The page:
On a rainy evening in Astoria, Queens, a group of documentary luminaries got together to celebrate the 2012 Cinema Eye Honors for Non-fiction Filmmaking. It was, indeed, a star-studded affair. Walking in to the museum’s lobby last night I was immediately blinded by the sheer docu-star power. Filling the lobby for the cocktail hour were such filmmaking icons as Al Maysles, Frederick Wiseman, Michael Moore, Steve James, Bruce Sinofsky and Joe Berlinger, the team behind the “Paradise Lost” trilogy.
Shortly afterward, guests filed into the museum’s auditorium for the awards ceremony, the organization’s 5th. AJ Schnack & Esther Robinson Cinema Eye Honors co-chairs and the evening’s co-hosts had a great chemistry; while Schnack’s goofy asides brought many laughs, it was Robinson who brought just the right amount of solemnity to the occasion.
“The Interrupters” filmmaker, Steve James, who presented The Audience Choice prize to the Buck team and who also won for both Outstanding Achievement in Direction and Outstanding Achievement in Nonfiction Feature Filmmaking, exclaimed that tonight he didn’t care about the Oscars, referring to the absence of his film “The Interrupters” on the Oscar nominee short-list. A look around the auditorium confirmed his feeling. A generation of amazing story tellers filled the seats including Alma Ha’rel (“Bombay Beach”), Marshall Curry (“If a Tree Falls”), Asif Kapadia (“Senna”), Danfung Dennis (“Hell and Back Again”), Cindy Meehl (“Buck”) and many many more. There is a strong sense of camaraderie among documentary filmmakers.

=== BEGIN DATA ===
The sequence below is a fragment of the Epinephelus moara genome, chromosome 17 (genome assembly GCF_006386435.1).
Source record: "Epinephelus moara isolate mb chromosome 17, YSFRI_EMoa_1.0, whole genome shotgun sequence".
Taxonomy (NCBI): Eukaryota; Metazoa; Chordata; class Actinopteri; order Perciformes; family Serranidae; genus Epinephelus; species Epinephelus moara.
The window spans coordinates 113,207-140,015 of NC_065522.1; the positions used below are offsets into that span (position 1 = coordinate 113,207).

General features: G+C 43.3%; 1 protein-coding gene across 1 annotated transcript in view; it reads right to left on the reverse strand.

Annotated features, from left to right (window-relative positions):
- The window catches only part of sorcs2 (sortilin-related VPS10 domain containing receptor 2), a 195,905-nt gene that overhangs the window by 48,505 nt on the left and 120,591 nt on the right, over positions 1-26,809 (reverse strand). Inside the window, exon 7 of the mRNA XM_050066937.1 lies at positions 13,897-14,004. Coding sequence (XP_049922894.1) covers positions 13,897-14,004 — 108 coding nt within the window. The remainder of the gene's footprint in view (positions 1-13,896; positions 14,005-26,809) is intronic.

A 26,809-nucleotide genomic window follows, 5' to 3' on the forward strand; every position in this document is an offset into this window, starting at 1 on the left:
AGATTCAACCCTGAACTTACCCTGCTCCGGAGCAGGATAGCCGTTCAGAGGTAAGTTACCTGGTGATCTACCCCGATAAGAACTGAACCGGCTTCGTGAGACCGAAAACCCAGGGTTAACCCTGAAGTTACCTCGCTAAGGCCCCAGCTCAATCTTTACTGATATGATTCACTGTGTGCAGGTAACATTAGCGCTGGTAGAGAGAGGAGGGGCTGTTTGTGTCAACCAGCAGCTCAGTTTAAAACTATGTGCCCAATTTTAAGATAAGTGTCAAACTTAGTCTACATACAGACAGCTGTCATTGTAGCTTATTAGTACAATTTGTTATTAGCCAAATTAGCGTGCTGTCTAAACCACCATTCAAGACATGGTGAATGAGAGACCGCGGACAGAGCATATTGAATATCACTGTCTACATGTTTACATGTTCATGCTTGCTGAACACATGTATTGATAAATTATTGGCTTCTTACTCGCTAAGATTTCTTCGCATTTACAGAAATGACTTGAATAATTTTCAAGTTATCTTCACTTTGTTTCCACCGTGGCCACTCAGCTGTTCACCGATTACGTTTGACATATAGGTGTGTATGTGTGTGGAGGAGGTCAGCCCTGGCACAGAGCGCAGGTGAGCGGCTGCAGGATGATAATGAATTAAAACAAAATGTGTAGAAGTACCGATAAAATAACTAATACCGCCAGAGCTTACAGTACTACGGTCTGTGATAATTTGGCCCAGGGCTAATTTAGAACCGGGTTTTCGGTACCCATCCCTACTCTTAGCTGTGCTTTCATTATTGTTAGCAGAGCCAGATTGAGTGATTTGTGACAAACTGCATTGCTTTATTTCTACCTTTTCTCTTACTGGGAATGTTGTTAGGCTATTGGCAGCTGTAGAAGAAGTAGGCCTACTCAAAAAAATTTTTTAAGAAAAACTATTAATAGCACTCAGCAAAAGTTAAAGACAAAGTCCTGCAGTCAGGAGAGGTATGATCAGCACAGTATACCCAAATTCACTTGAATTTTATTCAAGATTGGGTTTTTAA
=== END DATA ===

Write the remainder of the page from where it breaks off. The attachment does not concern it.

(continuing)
Other evening highlights included Frederick Wiseman’s accepting the Legacy Award for his first film, “Titicut Follies”, as well as Tim Hetherington’s mother’s touching acceptance speech for her late son film, “Diary” which won Best Short. Another touching moment was when Jason Baldwin, one third of the West Memphis 3, speech and his bringing his heroes filmmakers Berlinger & Sinofsky up to the stage to accept the new Hell Yeah prize. Both Sinofsky and Berlinger were clearly moved. Other noteworthy winners were Clio Barnard Erroll Morris, both in absentia, who won Outstanding Debut for “The Arbor” respectively.